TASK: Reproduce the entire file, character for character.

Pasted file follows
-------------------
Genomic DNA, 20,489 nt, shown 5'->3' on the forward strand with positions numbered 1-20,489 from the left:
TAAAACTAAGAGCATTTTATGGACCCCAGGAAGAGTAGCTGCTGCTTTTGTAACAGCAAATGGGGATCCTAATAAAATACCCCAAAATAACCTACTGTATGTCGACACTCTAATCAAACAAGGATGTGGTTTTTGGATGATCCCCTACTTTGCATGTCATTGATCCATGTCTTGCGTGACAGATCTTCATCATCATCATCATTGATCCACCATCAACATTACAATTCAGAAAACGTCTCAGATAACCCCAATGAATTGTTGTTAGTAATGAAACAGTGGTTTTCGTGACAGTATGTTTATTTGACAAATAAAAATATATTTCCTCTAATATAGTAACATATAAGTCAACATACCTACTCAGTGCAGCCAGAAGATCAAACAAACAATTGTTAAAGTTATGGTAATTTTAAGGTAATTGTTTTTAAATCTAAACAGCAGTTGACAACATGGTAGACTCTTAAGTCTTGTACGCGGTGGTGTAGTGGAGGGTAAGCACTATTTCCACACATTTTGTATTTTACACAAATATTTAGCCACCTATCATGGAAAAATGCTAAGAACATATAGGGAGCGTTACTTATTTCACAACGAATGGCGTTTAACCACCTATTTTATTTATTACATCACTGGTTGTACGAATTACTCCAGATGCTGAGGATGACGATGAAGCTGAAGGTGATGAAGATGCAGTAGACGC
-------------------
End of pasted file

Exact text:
Genomic DNA, 20,489 nt, shown 5'->3' on the forward strand with positions numbered 1-20,489 from the left:
TAAAACTAAGAGCATTTTATGGACCCCAGGAAGAGTAGCTGCTGCTTTTGTAACAGCAAATGGGGATCCTAATAAAATACCCCAAAATAACCTACTGTATGTCGACACTCTAATCAAACAAGGATGTGGTTTTTGGATGATCCCCTACTTTGCATGTCATTGATCCATGTCTTGCGTGACAGATCTTCATCATCATCATCATTGATCCACCATCAACATTACAATTCAGAAAACGTCTCAGATAACCCCAATGAATTGTTGTTAGTAATGAAACAGTGGTTTTCGTGACAGTATGTTTATTTGACAAATAAAAATATATTTCCTCTAATATAGTAACATATAAGTCAACATACCTACTCAGTGCAGCCAGAAGATCAAACAAACAATTGTTAAAGTTATGGTAATTTTAAGGTAATTGTTTTTAAATCTAAACAGCAGTTGACAACATGGTAGACTCTTAAGTCTTGTACGCGGTGGTGTAGTGGAGGGTAAGCACTATTTCCACACATTTTGTATTTTACACAAATATTTAGCCACCTATCATGGAAAAATGCTAAGAACATATAGGGAGCGTTACTTATTTCACAACGAATGGCGTTTAACCACCTATTTTATTTATTACATCACTGGTTGTACGAATTACTCCAGATGCTGAGGATGACGATGAAGCTGAAGGTGATGAAGATGCAGTAGACGC